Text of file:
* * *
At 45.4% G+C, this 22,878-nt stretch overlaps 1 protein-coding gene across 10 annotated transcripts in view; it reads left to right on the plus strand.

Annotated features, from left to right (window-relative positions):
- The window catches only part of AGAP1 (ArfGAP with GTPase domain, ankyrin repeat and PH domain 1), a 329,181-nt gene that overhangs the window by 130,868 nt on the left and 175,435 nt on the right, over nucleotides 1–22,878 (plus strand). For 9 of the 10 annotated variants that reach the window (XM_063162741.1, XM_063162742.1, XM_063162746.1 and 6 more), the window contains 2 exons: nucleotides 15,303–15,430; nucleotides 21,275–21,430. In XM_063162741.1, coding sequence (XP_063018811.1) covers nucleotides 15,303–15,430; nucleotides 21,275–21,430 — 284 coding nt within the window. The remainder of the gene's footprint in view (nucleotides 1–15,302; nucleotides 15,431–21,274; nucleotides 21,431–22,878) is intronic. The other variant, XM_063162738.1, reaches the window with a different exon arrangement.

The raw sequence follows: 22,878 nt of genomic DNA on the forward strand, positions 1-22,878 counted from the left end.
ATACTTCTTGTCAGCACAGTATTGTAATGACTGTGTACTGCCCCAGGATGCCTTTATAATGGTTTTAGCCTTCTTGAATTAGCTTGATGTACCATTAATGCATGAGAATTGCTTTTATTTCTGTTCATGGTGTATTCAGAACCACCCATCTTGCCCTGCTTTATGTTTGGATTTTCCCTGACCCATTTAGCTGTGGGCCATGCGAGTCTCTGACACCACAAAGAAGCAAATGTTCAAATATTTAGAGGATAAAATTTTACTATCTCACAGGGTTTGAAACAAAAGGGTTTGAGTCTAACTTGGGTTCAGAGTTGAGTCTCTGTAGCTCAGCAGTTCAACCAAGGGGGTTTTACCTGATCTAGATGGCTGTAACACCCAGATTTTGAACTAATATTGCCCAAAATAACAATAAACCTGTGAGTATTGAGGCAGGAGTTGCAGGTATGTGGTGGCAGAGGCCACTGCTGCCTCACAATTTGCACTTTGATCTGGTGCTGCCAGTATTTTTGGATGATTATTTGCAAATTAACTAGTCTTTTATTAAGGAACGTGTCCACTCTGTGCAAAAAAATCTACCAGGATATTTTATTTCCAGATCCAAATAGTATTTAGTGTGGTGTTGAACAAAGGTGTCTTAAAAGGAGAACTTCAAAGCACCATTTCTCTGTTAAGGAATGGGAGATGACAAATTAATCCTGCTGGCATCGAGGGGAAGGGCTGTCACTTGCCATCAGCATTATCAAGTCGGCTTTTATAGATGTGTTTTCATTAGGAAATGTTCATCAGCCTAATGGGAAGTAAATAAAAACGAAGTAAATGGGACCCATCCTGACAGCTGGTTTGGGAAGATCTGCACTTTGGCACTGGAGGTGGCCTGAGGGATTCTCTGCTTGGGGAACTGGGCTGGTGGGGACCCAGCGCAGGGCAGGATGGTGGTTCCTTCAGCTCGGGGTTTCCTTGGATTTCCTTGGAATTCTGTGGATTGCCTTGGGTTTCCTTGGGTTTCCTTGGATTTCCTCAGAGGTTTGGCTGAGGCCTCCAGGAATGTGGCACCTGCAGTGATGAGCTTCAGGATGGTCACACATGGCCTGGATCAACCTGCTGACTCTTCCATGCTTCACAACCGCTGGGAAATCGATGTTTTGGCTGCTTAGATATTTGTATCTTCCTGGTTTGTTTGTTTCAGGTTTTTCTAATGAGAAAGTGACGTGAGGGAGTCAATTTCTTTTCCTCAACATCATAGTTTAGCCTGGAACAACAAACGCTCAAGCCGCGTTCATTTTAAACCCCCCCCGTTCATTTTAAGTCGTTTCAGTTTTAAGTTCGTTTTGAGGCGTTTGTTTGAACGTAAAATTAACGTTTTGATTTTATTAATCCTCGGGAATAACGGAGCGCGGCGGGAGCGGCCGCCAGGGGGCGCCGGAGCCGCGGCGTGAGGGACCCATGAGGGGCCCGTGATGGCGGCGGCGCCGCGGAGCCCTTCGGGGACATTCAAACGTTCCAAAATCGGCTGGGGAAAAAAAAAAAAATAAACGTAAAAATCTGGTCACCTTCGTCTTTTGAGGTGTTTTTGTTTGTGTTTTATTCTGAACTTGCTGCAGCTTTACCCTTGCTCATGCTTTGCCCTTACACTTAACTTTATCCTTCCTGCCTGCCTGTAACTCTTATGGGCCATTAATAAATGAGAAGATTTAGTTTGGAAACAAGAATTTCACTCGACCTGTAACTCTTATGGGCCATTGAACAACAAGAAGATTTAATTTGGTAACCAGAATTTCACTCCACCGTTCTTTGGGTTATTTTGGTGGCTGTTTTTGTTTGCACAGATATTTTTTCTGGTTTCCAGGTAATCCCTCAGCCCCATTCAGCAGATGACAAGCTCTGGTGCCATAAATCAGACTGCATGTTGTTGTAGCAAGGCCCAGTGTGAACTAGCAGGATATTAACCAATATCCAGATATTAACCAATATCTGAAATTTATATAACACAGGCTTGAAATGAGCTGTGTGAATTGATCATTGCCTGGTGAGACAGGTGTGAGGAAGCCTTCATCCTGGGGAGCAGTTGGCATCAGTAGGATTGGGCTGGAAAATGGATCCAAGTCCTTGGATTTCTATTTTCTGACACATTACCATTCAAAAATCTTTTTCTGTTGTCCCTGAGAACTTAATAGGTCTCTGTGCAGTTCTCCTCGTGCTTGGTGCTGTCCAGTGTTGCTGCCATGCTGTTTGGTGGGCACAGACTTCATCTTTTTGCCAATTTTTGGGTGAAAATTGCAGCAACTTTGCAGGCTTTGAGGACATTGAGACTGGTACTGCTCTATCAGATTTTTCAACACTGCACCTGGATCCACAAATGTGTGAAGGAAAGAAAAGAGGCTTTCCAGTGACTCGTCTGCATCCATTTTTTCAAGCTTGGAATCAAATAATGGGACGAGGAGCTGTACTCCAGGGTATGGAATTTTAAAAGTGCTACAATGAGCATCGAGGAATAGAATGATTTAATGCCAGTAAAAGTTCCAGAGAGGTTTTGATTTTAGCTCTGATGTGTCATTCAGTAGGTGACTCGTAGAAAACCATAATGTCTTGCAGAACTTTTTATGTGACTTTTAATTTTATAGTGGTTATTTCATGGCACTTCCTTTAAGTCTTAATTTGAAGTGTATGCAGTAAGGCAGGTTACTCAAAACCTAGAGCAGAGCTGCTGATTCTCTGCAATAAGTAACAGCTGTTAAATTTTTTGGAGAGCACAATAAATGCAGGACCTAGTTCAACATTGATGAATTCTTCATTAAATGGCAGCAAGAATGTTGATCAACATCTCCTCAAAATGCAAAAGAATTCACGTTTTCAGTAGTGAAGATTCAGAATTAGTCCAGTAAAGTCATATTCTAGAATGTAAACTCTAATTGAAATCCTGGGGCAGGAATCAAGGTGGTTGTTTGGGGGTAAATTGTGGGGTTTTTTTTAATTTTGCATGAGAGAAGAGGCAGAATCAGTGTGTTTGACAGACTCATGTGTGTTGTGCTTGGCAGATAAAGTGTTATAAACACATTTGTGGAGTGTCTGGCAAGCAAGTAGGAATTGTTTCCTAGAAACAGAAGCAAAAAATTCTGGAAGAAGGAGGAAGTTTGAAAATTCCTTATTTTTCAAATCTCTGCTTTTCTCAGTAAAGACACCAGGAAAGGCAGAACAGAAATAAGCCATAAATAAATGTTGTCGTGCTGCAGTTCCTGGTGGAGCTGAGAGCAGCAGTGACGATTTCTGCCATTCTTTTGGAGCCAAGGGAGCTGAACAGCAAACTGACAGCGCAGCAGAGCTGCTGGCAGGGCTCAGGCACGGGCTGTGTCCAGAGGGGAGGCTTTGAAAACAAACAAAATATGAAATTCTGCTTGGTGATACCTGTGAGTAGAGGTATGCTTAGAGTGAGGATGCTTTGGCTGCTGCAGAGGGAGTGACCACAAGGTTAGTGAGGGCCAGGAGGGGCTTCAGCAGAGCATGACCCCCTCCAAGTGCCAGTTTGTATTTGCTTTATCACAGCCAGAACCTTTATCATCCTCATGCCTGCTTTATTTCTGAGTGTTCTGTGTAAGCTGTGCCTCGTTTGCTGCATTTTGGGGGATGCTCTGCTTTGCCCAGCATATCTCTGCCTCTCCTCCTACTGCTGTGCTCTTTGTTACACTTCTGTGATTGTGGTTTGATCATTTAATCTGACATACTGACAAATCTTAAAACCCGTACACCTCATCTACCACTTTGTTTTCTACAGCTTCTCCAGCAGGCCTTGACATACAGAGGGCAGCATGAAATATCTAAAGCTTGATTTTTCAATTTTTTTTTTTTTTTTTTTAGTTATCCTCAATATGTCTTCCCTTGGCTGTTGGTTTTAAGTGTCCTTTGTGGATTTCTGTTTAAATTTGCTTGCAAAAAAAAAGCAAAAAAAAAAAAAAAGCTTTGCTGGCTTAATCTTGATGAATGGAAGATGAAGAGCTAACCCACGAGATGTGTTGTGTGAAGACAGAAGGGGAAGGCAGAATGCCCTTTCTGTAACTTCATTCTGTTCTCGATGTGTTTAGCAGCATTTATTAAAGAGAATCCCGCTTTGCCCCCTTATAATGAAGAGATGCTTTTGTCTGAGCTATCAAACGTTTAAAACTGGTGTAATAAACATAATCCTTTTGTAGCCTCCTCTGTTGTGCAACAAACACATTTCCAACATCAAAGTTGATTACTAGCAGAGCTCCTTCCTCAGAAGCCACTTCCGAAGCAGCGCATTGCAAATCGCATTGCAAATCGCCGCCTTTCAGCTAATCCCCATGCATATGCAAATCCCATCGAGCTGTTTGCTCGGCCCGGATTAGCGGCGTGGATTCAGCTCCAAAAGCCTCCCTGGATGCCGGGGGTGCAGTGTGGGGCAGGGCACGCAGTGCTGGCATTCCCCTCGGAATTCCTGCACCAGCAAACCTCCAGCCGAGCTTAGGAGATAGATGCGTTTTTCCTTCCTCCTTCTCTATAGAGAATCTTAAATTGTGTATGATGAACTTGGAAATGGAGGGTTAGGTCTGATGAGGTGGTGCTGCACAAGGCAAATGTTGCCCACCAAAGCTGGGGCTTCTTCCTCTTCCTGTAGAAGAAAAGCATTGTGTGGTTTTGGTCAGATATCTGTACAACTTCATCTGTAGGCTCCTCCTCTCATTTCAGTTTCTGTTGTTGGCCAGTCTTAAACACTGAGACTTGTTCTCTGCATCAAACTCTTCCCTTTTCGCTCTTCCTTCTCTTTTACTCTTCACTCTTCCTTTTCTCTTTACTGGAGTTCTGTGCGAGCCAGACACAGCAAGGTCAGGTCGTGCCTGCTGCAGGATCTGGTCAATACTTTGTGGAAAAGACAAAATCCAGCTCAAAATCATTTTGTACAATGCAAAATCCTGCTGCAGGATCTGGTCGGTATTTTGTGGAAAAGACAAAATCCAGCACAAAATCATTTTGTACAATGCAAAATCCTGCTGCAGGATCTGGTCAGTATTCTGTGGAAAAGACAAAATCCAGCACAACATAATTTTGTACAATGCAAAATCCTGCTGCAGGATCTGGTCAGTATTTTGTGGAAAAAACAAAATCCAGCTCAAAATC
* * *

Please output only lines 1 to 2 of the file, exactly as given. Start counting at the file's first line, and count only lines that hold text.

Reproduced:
At 45.4% G+C, this 22,878-nt stretch overlaps 1 protein-coding gene across 10 annotated transcripts in view; it reads left to right on the plus strand.

Annotated features, from left to right (window-relative positions):